[Xmonad] how to install?

David Roundy droundy at darcs.net
Sat Apr 14 12:52:33 EDT 2007

On Sat, Apr 14, 2007 at 10:27:12AM -0600, Jason Creighton wrote:
> On Sat, Apr 14, 2007 at 07:09:57AM -0700, David Roundy wrote:
> > On Fri, Apr 13, 2007 at 06:04:46PM -0600, Jason Creighton wrote:
> > > I poked around the cabal docs for a bit, and I didn't see any obvious
> > > way to get cabal to check for the presence of certain headers. Also, if
> > > the headers weren't there, we couldn't really do anything anyway, other
> > > than fail with a friendlier error.
> > 
> > Argh! That seems crazy.  How can cabal not have support for looking for
> > libraries? It's not so hard to write, but this seems like it'd be
> > critical--certainly it'll be critical if we're going to use cabal for darcs
> > (as Eric is in the process of doing).
> I Am Not A Cabal Expert. Please take what I say with a grain of salt. :)
> But it does appear to me that, for right now anyway, the answer is "use
> autoconf or similar":
> http://www.haskell.org/ghc/docs/latest/html/Cabal/authors.html#system-dependent

Argh.  I Am Less Of A Cabal Expert, but it seems like the whole point of
using cabal at all is to do our build scripting in Haskell.  (see below)

> > > I wonder if the Xinerama module should be a separate package anyway.
> > > What do you guys think about that?
> > 
> > It could be, but then we'd still depend on the module, unless cabal
> > supports optional package dependencies.  I'd rather have a compile-time
> > check whether xinerama is present, and preferably if it's not present then
> > we should emit a warning (WARNING: compiling without xinerama support!!!)
> > and compile an X11-extras with the same API, but which assumes just one
> > screen.  It doesn't seem like it should be that hard, and reducing the
> > number of libraries required would definitely be a Good Thing.  Most people
> > don't actually have two monitors.
> Yes, that could work. I'm working on doing this with a simple
> "configure" (just a plain shell script, no autoconf (yet?)) script. I'll let
> y'all know how it turns out.

Couldn't this be done in Haskell? It'd be a real shame if cabal doesn't
have sufficient hooks to allow something like this to be written, and it
seems like one ought to be able to write nice Haskell functions to do all
the interesting autoconfish things.

(And no, I don't mean to be a pain...)

> This brings up another minor issue: Right now, Graphics.X11.Xinerama
> exports:
> XineramaScreenInfo data structure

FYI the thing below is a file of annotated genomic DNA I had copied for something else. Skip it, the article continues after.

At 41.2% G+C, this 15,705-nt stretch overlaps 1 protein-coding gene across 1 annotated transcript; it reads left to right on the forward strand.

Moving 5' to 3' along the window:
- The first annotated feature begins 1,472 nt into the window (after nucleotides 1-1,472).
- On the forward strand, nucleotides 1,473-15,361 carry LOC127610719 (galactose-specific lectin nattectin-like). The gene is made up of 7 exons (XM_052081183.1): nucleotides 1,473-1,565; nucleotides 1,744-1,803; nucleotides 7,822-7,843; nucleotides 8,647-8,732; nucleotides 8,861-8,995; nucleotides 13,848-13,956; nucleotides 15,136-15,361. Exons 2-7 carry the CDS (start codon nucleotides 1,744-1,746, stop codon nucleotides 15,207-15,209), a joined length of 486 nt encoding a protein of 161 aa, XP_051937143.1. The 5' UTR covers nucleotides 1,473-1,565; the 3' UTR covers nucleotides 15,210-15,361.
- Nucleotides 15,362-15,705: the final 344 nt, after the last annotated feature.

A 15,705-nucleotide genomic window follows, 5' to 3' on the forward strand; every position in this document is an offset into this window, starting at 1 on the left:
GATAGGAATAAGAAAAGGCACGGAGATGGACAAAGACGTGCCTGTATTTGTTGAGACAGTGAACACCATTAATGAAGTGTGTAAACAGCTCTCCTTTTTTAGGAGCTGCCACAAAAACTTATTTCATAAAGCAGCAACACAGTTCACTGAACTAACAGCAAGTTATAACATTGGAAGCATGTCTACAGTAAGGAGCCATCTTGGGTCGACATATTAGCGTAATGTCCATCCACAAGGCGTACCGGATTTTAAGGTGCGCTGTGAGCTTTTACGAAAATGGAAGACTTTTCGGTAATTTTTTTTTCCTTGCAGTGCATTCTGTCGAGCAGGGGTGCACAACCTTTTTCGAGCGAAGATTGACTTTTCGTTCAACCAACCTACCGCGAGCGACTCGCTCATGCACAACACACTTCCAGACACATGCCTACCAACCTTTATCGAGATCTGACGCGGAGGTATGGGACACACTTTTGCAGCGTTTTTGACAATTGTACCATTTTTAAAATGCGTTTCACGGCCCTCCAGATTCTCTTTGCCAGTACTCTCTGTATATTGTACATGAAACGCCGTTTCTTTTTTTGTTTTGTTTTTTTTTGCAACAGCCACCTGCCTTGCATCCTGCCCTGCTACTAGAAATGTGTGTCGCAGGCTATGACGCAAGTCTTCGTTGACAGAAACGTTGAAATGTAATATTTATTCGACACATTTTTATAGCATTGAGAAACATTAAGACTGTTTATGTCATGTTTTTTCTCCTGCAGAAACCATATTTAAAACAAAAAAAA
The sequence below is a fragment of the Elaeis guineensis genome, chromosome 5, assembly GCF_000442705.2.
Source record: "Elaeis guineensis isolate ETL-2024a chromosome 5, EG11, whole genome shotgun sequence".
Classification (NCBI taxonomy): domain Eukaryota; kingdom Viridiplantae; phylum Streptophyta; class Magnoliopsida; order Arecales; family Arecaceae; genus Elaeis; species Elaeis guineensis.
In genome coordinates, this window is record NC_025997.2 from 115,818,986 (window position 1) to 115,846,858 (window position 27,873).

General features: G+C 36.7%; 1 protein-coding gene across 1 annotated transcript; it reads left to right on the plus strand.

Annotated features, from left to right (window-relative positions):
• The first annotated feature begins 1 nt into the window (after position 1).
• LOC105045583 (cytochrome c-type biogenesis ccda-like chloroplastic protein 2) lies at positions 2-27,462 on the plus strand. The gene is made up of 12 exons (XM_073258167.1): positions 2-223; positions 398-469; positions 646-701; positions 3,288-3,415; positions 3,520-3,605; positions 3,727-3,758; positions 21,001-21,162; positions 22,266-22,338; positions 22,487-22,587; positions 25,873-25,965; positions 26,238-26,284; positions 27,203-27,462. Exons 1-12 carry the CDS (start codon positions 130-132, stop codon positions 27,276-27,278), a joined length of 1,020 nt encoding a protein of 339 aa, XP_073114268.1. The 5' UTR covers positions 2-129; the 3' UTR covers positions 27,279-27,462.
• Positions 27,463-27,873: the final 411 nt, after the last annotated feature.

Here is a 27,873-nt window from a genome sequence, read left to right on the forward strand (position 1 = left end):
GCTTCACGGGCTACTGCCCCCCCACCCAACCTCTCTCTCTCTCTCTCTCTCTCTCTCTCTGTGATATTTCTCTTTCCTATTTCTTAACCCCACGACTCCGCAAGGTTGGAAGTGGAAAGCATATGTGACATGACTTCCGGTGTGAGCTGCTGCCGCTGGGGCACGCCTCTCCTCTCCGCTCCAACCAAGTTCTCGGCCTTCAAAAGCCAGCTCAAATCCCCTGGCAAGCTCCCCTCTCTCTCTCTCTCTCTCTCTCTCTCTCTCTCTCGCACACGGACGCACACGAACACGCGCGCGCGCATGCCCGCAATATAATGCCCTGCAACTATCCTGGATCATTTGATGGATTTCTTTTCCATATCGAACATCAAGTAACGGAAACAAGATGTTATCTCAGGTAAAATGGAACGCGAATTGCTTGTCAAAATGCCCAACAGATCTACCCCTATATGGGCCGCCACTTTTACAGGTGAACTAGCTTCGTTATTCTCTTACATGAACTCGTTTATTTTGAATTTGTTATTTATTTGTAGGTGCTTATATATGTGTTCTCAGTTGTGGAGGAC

> xineramaIsActive :: Display -> IO Bool
> xineramaQueryExtension :: Display -> IO (Maybe (CInt, CInt))
> xineramaQueryVersion :: Display -> IO (Maybe (CInt, CInt))
> xineramaQueryScreens :: Display -> IO (Maybe [XineramaScreenInfo])
> getScreenInfo :: Display -> IO [Rectangle]
> The xinerama* functions are as direct as possible wrappers around their
> C equivalents. getScreenInfo is a helpful wrapper around
> xineramaQueryScreens that fakes out a single display when Xinerama is
> not active. (That's right: Even if the X11 servers supports Xienrama, if
> it's not currently being used, all the Xinerama-functions fail. Yay.)
> So if nobody objects, I'm going to continue to work on autoconfig magic
> to make a "getScreenInfo" that works even in the face of non-existent
> Xinerama.

This sounds great to me.  But I imagine that at least xineramaIsActive
ought to be very easy to deal with in the absense of Xinerama (always
return True, or False?).  And the others also seem like you could stub them
out in such a way that the behavior of a Xinerama-aware program will be the
same for a single screen either with or without Xinerama support compiled
in.  And I guess just returning Nothing for the rest will also be
consistent? Why not export all of these in either case? Then developers
could code once, and their code would behave in the same way, regardless of
whether the Xinerama library isn't present or Xinerama itself isn't being
used, but we don't lose any of the exported power.  (Unless these functions
are really useless, in which case there's no need to bother...)
David Roundy

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